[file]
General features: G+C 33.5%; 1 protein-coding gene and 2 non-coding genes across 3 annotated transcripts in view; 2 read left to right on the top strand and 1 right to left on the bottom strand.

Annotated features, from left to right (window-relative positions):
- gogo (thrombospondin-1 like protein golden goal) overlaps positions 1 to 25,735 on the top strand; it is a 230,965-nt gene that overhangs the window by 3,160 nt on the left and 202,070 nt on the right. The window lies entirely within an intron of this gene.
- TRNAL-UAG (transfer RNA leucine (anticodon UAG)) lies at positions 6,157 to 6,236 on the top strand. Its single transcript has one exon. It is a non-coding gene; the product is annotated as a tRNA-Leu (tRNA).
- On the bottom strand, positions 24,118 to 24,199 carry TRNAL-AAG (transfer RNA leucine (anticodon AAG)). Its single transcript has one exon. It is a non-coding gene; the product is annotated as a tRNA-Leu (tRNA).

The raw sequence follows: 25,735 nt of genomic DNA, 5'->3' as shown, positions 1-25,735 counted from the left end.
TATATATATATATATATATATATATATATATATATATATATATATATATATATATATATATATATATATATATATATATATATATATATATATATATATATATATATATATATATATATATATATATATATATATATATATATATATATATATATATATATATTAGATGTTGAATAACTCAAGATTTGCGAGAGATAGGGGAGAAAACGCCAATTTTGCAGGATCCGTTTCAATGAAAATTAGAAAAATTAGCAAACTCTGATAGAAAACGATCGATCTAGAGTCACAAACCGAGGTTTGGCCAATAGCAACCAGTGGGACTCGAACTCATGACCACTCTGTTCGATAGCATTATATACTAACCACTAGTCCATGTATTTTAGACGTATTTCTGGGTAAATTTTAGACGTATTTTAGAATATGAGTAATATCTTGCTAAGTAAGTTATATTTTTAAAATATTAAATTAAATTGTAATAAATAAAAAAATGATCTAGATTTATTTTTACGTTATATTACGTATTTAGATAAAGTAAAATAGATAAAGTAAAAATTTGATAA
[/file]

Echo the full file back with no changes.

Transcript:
General features: G+C 33.5%; 1 protein-coding gene and 2 non-coding genes across 3 annotated transcripts in view; 2 read left to right on the top strand and 1 right to left on the bottom strand.

Annotated features, from left to right (window-relative positions):
- gogo (thrombospondin-1 like protein golden goal) overlaps positions 1 to 25,735 on the top strand; it is a 230,965-nt gene that overhangs the window by 3,160 nt on the left and 202,070 nt on the right. The window lies entirely within an intron of this gene.
- TRNAL-UAG (transfer RNA leucine (anticodon UAG)) lies at positions 6,157 to 6,236 on the top strand. Its single transcript has one exon. It is a non-coding gene; the product is annotated as a tRNA-Leu (tRNA).
- On the bottom strand, positions 24,118 to 24,199 carry TRNAL-AAG (transfer RNA leucine (anticodon AAG)). Its single transcript has one exon. It is a non-coding gene; the product is annotated as a tRNA-Leu (tRNA).

The raw sequence follows: 25,735 nt of genomic DNA, 5'->3' as shown, positions 1-25,735 counted from the left end.
TATATATATATATATATATATATATATATATATATATATATATATATATATATATATATATATATATATATATATATATATATATATATATATATATATATATATATATATATATATATATATATATATATATATATATATATATATATATATATATATATATTAGATGTTGAATAACTCAAGATTTGCGAGAGATAGGGGAGAAAACGCCAATTTTGCAGGATCCGTTTCAATGAAAATTAGAAAAATTAGCAAACTCTGATAGAAAACGATCGATCTAGAGTCACAAACCGAGGTTTGGCCAATAGCAACCAGTGGGACTCGAACTCATGACCACTCTGTTCGATAGCATTATATACTAACCACTAGTCCATGTATTTTAGACGTATTTCTGGGTAAATTTTAGACGTATTTTAGAATATGAGTAATATCTTGCTAAGTAAGTTATATTTTTAAAATATTAAATTAAATTGTAATAAATAAAAAAATGATCTAGATTTATTTTTACGTTATATTACGTATTTAGATAAAGTAAAATAGATAAAGTAAAAATTTGATAA